Being Canadian I can say that the model employed there generally never employs privately run hospitals. Instead the government mandates local health authorities to operate hospitals and other health services under it's direction both procedurally and financially. Hospitals are defiantly owned by the Provincial Crown.

    That said Doctors generally bill the Government directly as you describe.
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  7.    #47  
    Quote Originally Posted by lawtalkinguy View Post
    The question is whether it has an effect on interstate commerce.


    Edit

    Now, maybe we can improve on our 43rd ranking in infant mortality, and 47th ranking in life expectancy.
    If you remove homicide and auto accidents from the lists the U.S. has the highest life expecancey of all industrialized nations. If we chose not to save extremely premature infants, like many other countires (million dollar babies don't play well in Universal Health Care systems) we would rank much higher in infant mortality. We have the highest survivability rates for four major cancers and for heart disease in the world, the most common killers. And there is no better place to be on earth for emergency care and for premature deliveries. Say what you want about cost and access (which are factored into most WHO rankings for "quality") but we have (had) the best health care money can buy.

    Now to the actual point, according to your view (and frankly the cout-packing scheme era Supreme Court) there is no senario or hypothetical that escapes the all-encompasing reach of the commerce clause. So if I live in a cabin in the woods and never see a doctor in my life, I effect interstate commerce? Because I "might" use the health care system I effect interstate commerce? Does Bill Gates get forced to buy insurance from a private company that he could likely purchase outright? How about Warren Buffet, he already owns an insurance company, can he be jailed if he does not purchase the proscribed Federal Health Care Plan?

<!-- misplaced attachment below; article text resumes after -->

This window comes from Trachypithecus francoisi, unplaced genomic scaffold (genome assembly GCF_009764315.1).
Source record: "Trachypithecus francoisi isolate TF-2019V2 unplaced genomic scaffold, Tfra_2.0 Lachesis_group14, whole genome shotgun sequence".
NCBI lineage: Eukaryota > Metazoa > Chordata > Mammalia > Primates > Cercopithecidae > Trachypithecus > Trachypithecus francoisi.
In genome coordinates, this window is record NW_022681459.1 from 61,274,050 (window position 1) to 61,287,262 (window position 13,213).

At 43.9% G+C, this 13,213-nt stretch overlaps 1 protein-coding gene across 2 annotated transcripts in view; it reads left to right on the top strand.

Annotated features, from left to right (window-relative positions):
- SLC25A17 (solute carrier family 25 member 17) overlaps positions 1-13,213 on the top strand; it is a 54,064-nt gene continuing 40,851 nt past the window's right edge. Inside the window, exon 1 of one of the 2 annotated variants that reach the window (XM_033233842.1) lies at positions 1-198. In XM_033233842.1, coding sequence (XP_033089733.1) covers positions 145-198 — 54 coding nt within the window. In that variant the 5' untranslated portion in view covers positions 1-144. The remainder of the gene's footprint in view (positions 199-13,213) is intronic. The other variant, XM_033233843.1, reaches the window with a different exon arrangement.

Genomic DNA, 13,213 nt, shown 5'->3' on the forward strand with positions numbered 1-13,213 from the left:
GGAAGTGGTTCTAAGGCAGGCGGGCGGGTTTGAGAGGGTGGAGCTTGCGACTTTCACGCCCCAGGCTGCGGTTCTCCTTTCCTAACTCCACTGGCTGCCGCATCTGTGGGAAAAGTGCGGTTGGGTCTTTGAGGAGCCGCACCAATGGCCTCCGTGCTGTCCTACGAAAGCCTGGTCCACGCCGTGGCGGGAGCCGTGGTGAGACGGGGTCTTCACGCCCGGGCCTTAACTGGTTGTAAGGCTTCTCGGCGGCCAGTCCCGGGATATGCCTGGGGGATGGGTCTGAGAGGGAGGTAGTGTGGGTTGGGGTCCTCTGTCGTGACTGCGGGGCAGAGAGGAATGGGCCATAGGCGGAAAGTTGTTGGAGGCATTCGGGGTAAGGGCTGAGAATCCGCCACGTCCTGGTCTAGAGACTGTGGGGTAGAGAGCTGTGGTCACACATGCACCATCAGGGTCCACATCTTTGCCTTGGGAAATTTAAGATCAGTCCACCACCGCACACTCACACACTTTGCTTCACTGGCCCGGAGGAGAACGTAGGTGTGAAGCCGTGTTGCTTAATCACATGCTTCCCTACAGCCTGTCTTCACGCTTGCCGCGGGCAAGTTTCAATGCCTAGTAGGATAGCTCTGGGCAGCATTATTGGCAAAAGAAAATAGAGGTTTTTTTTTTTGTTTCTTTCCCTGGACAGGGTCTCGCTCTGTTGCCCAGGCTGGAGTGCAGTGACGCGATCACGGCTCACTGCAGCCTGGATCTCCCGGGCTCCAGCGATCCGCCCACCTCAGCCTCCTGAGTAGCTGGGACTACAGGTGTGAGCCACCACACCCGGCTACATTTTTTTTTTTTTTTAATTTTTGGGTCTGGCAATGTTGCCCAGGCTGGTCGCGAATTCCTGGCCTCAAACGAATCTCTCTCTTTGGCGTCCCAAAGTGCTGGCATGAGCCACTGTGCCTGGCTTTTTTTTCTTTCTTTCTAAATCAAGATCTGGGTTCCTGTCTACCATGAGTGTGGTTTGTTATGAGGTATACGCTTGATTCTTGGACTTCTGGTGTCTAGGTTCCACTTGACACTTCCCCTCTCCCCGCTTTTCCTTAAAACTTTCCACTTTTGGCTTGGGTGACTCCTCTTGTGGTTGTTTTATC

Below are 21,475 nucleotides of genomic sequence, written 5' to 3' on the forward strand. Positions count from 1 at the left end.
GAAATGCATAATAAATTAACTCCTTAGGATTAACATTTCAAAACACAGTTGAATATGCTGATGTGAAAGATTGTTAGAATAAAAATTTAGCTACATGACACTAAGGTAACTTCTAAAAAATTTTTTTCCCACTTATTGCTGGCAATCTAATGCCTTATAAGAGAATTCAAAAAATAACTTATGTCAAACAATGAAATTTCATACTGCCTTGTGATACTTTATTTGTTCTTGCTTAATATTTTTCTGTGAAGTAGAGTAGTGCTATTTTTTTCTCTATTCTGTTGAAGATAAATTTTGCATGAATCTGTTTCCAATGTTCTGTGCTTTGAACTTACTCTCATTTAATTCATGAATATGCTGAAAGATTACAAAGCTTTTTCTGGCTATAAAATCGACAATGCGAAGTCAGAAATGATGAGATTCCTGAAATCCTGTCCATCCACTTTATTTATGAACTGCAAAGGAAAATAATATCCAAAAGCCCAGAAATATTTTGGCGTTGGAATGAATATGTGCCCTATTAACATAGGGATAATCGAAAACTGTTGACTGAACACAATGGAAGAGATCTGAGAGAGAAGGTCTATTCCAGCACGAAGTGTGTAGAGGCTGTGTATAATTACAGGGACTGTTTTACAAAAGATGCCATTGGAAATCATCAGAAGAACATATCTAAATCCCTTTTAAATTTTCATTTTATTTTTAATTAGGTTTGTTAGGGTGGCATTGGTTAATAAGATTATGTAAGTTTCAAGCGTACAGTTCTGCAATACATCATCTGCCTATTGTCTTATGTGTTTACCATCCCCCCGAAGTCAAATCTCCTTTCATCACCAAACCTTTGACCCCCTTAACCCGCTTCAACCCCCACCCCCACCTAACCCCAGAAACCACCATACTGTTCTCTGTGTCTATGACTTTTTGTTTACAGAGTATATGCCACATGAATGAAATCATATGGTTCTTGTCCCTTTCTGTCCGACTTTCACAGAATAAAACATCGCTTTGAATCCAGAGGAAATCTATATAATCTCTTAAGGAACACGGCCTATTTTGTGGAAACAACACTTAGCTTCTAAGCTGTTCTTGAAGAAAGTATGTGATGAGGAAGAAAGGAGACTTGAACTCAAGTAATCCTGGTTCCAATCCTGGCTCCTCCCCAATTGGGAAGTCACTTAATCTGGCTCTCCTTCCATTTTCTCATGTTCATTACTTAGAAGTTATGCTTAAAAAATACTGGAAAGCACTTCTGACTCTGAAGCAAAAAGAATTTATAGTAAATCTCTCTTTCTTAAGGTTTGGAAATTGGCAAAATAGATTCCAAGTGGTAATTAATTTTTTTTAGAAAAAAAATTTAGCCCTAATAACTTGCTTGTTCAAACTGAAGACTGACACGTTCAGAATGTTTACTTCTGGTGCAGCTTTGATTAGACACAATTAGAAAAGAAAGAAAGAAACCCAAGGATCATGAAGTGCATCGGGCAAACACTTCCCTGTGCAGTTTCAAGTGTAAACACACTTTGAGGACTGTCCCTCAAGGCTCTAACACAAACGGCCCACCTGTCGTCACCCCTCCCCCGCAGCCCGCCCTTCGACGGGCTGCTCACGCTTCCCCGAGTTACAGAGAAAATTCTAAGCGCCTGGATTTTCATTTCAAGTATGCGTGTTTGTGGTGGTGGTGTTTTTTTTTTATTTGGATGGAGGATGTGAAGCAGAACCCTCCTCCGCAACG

I hope you are not attached to your children, after all their care effects interstate commerce and therefore, the Feds can regulate them away from you if necessary.

    It is a brave new world after all.
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  8.    #48  
    Quote Originally Posted by zelgo View Post
    When the pressure on the system is so great (77 million baby boomers demanding Medicare within 20 years), politicians will HAVE to do it so the whole country doesn't go bankrupt paying for healthcare.

    Our current system is suicide, which is why most of Europe moved away from private insurance decades ago.

    No system is perfect, but something is wrong when a 6th of our economy (and growing) relies on people being sick. In most European countries, it's now just 10% of the economy.
    For all the talk of health care one factor regarding the cost is often ignored - the consumer. A large part of why people in the U.S. spend so much on heath care is because they want to. There is a strong motivation for staying alive. When people are sick the last thing the will want to hear is, "Sorry, it has been determined that further treatment has proven to be too costly for the slim chance of recovery it offers you." But people hear that in Europe, and now, it will be so in the U.S.
    Last edited by sir_mycroft; 03/23/2010 at 02:39 PM.
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  9. KAM1138
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    #49  
    Quote Originally Posted by zelgo View Post
    The government would HAVE to meddle because, if insurance were open to all 50 states, people would naturally go to the cheapest--the state where insurance has the least regulation.
    And?

    Quote Originally Posted by zelgo View Post
    When people realize that they don't have insurance that cover anything much, everyone is going to demand that the federal government at least prescribe the minimum level of benefits.